After all, my resume touted that I was a social media savvy recruiter and I had mad technology, cutting edge recruiting skills. Surely, taking notes on my iPhone would make sense to them.

Months later I learned that Gil had not been so impressed and commented to the others, “What was she doing texting while we were interviewing?!” I wasn’t texting, Gil. I promise. I was however, quickly pulling up each of my interviewers LinkedIn profiles.

The other part that I didn’t know until much later is that their then Social Media Administrator, Will Staney, had been asked whether or not I really was a social media savvy recruiter. He did a quick pass of the internet and assessed that indeed I was. [Thanks, Will!]

When I came on board as a contractor I started sourcing, locating candidates that might be a fit for our business openings such as financial and sales roles. I teamed up with a long-time recruiter, Tom Triolo. I’d find the candidates, make sure that they were good potential matches to the openings and Tom would take them further along in the process should they be deemed a fit. Over the next 11 months I supported other recruiters as well and sourced for a wide variety of roles in mostly our California and some in our Austin offices. We had a team in Austin of about six and it grew to around 14. Good people and fun to be around.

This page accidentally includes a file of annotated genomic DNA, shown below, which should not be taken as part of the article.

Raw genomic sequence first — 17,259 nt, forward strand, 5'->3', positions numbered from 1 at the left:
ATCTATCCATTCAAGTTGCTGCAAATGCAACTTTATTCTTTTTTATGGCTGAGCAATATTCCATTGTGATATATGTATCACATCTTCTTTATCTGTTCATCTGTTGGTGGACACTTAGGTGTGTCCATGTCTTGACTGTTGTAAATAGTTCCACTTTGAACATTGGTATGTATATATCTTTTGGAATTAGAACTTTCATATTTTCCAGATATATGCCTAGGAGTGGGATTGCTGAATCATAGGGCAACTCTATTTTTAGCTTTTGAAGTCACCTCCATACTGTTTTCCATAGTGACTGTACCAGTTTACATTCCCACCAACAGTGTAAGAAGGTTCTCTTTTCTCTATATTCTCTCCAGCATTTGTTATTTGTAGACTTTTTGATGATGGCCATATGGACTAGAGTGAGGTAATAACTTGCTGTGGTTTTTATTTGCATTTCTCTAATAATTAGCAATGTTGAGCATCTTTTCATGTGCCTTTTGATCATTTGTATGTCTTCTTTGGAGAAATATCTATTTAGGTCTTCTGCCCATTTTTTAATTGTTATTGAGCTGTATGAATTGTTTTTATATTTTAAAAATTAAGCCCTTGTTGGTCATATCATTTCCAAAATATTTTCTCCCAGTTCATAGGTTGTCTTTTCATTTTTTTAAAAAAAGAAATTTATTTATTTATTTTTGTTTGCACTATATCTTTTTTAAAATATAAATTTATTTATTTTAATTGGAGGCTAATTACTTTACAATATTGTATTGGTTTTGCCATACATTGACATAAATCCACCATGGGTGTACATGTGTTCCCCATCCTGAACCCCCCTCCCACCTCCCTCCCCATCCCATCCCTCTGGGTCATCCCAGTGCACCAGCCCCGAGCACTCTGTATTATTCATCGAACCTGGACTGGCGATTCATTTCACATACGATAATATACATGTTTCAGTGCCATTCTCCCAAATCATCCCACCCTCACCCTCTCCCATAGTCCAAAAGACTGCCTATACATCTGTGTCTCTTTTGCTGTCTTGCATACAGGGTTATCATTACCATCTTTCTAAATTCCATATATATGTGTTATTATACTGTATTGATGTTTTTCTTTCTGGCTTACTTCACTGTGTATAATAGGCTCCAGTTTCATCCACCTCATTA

Then in the late summer of 2011, I found out about a new opening on our University Relations recruiting team. I applied to a full time role specialist, but the manager thought I’d be a better fit for a contract recruiter role. He was right, but I wasn’t thrilled about staying contract. I was ready to call VMware my full time home. I moved to the University team in August of 2011.

Since then my role has pretty much been the same. I’m tasked with finding great recent college graduate and intern candidates for our California office. My job is mainly a virtual one where I rarely have a chance to ever meet my candidates, but sometimes I do travel to college campuses and even meet the candidates that we eventually hire and I love my job. Seriously.

There’s not many things better than helping people find jobs – okay that’s just a blanket statement of being a recruiter in general. But finding jobs for university students is the best of the best. For most of the candidates that I recruit, I’m potentially offering them their first job EVER with the exception of some candidates that are completing their graduate degrees and have had some work experience.

Telling them about VMware’s fabulous perks of being a FTE is great. VMware has worked hard to be one of the best places to work for and earlier this year Fortune dubbed us as the Third Most Innovative Companies in the World. VMware is mindful of making sure that employees have a solid work/life balance, they encourage employees to give back to the community and I’ve seen first hand the compassion and passion employees have for each other and their work.

So, today, I say goodbye to being an outsider on the inside and join the ranks of the many that I’ve helped to hire. I’m so looking forward to being able to take part in everything that my full time new employment home has to offer me come Tuesday and starting the next leg of this journey.